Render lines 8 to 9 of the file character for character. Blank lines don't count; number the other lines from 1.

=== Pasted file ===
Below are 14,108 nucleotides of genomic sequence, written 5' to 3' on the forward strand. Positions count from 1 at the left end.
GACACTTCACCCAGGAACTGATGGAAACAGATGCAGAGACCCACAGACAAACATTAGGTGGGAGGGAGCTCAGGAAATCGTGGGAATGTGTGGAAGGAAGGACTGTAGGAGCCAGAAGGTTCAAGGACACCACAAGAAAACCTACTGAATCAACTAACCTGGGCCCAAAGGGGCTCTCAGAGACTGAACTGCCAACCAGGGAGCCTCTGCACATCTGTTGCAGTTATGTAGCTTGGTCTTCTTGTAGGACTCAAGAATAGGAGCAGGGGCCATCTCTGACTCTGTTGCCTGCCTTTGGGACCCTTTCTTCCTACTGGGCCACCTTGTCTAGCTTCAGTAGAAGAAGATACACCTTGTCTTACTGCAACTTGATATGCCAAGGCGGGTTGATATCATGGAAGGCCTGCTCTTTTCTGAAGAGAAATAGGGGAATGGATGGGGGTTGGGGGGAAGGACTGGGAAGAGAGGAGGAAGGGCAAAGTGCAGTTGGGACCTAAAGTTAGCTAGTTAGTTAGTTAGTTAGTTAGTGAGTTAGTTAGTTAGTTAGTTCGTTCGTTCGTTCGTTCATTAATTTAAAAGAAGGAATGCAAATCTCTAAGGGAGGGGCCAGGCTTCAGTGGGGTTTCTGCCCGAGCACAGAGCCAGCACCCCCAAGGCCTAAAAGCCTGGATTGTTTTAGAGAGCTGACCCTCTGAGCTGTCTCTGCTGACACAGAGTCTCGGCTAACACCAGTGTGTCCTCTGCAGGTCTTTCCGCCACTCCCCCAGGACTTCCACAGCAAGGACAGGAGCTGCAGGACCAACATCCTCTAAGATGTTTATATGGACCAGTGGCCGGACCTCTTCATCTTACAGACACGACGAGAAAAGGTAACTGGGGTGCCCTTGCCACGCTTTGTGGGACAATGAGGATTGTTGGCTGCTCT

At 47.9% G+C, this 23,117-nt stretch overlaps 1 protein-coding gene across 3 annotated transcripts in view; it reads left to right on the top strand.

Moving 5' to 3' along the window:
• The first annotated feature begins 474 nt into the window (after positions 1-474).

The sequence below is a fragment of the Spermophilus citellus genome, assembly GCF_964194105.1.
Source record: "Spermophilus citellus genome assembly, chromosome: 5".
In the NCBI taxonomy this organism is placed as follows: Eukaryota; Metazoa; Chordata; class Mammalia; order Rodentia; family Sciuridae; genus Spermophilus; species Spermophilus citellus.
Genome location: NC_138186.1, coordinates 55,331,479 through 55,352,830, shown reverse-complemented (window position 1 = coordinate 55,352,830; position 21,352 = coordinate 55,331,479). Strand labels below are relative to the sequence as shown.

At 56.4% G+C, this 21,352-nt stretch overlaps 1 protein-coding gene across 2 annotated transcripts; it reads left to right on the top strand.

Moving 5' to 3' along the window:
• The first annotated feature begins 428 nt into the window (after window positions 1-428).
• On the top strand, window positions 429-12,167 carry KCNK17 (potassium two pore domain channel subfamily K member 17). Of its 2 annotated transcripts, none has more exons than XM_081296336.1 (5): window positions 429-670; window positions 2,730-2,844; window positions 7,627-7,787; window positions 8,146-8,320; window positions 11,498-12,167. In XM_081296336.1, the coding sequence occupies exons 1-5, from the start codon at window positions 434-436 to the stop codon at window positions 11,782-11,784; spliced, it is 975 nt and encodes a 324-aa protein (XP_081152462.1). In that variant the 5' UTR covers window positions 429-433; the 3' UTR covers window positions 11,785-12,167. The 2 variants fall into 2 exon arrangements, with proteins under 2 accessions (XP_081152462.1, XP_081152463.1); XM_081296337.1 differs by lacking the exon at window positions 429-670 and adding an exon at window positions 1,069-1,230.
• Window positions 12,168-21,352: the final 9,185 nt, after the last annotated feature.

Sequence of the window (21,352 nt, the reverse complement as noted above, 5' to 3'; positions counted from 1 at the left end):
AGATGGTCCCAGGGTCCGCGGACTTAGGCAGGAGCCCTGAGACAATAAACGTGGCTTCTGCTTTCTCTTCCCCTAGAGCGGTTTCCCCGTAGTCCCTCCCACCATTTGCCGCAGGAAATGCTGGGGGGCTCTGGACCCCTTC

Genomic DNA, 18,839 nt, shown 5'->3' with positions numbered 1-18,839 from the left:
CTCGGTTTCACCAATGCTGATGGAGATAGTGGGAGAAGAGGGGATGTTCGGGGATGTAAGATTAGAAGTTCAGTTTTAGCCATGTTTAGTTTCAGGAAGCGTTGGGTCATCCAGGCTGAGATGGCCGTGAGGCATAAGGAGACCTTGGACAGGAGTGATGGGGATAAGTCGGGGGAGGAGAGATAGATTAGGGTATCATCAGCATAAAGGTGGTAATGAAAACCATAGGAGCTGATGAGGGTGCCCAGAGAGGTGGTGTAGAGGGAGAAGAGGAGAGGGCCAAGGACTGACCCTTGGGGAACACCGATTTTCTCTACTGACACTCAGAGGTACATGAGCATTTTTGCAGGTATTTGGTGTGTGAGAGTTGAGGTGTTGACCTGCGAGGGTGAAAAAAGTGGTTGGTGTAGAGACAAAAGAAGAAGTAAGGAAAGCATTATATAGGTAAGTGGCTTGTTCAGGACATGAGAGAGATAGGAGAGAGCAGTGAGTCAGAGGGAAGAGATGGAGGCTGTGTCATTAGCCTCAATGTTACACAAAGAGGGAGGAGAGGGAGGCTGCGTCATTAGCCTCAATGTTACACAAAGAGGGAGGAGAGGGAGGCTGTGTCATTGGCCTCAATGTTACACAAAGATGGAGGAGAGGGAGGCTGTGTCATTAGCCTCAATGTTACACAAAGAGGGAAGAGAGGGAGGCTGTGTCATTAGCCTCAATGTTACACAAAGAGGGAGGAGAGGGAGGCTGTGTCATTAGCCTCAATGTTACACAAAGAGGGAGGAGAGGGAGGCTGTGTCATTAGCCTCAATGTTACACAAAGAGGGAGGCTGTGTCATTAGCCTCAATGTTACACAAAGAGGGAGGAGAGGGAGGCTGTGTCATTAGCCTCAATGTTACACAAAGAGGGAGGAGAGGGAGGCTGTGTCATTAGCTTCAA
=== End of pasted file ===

In the NCBI taxonomy this organism is placed as follows: Eukaryota; Metazoa; Chordata; class Mammalia; order Rodentia; family Sciuridae; genus Spermophilus; species Spermophilus citellus.
Genome location: NC_138186.1, coordinates 55,331,479 through 55,352,830, shown reverse-complemented (window position 1 = coordinate 55,352,830; position 21,352 = coordinate 55,331,479). Strand labels below are relative to the sequence as shown.